By cleaning up after Fluffy, you're letting him know that he's succeeded in claiming his territory — namely, your house — and asserting himself as the Alpha Cat. We're not sure how to combat this behavior, beyond peeing on his scratching post to reassert dominance.
Your cat doesn't care whether you stay or you go.
Researcher and professor Daniel Mills of Lincoln University staged a modified version of the Strange Situation experiment, the famous study by psychologist Mary Ainsworth that proved that children have a special bond with their parents or caretakers. In the experiment, strangers and caretakers entered the room intermittently that the subject was in, and the subject's reaction to the entrances and exits were monitored.
Mills and his team first conducted the experiment with dogs, and their response mirrored that of children: Dogs reacted to their owner's presence with enthusiasm and joy, both clear signs of attachment to their owners. Cats, on the other hand, typically ignored their owners entirely, and sometimes even chose to approach a stranger over their owner. Their lackadaisical response underscores just how unattached they are to their human benefactors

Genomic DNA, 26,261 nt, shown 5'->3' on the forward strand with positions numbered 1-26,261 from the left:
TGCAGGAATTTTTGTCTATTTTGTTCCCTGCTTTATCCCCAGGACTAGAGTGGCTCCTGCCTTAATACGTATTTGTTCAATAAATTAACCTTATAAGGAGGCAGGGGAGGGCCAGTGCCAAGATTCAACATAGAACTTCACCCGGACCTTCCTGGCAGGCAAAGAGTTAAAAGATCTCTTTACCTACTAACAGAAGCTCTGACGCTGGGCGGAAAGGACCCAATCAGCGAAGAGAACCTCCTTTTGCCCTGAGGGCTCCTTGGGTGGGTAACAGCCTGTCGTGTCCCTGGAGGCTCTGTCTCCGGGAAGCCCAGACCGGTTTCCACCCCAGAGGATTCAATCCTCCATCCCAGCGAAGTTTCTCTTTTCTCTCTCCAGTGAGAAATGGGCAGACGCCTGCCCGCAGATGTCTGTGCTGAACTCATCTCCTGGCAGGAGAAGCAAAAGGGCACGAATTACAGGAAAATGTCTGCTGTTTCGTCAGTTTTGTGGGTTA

Your cat has ulterior motives behind those displays of affection.
You probably love it when your cat purrs and rubs itself against your legs — those displays of physical "affection" are probably one of the biggest pieces of evidence a cat lover would use to prove that Bootsie loves them. Unfortunately, getting all rubbed up on by your cat isn't a sign of their emotional attachment as much as it is a display of ownership.
Cats are all about marking their territory, and among their main markers are the pheromone-oozing scent glands they use to communicate with other cats, mostly about sexual availability and territorial ownership. The most active glands are located on your cat's face, the side of its body and its tail — all the parts it loves rubbing on your ankles, conveniently leaving its own personal scent on you. The pheromones tell any other nearby cats that you, Human, are its property (also, that it's ready to get down). Research published in the Canadian Journal of Zoology in 1994 found that even feral cats rub up against trees or other objects in the wild, because it allows them to rub their scent on and thus mark that area.